I was so pumped when I received my number. I'm No. 106. I recently got it tattooed on my arm.

We've only had 128 for Queensland; I think it's so awesome we're still at such a small number because it means those girls who did all the hard yards in the first years, they hung around and they kept going.

Chelsea Baker and the 2016 Queensland team. Photo: QRL Media
Chelsea Baker and the 2016 Queensland team. Photo: QRL Media

To be even remotely in the same category as those girls is such a big honour.

I want to make sure everyone remembers the girls who came before us; even though we're the ones who played the official State of Origin, we're not the first ones to put that jersey on. 

We carry every single one of those ladies with us out onto the field when we run out. 

Eventually, I would love to see the State of Origin develop to a series; I think it's going to be very much like the premiership, where it has to be a slow process.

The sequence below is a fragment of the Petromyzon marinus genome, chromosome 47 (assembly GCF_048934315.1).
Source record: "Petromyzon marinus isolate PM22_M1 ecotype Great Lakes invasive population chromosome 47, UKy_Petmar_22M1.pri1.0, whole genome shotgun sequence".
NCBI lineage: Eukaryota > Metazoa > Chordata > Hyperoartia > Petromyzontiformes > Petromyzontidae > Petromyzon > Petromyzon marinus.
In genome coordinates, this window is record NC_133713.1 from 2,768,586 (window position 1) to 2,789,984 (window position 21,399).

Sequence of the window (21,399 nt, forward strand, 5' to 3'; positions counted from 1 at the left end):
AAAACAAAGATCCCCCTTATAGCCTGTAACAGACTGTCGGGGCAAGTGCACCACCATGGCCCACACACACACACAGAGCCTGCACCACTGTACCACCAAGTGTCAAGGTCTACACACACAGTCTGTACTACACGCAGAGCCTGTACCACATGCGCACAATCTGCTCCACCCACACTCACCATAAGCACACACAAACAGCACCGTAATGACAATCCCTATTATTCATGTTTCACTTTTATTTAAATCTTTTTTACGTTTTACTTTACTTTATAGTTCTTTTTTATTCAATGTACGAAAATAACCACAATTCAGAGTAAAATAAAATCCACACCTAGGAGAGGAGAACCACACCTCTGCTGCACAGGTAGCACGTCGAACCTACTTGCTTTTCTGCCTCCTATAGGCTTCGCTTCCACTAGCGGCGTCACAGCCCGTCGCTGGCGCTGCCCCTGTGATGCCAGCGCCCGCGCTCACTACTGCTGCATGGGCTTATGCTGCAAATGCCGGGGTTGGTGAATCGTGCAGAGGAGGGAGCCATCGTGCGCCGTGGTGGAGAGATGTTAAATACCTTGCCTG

Until it's more of a job for the girls, I don't think many can afford to have another three weeks off work. But it would be awesome - equality with the men would be fantastic.

With the three games, if you lose the first one you're able to get redemption, so it adds to the rivalry of it all and the competitiveness.

I think Queensland is in good hands moving forward."

Some of the younger ladies who have been coming to our Queensland camps and development camps, they look fantastic.

And the fact that we've got staff hanging around and so many people wanting to be involved in the women's game, it's in excellent hands.

I'm will actually be excited when I finish up, to be able to sit back and watch and know I played a small part in this amazing game. Happy days. 

Acknowledgement of Country

National Rugby League respects and honours the Traditional Custodians of the land and pay our respects to their Elders past, present and future. We acknowledge the stories, traditions and living cultures of Aboriginal and Torres Strait Islander peoples on the lands we meet, gather and play on.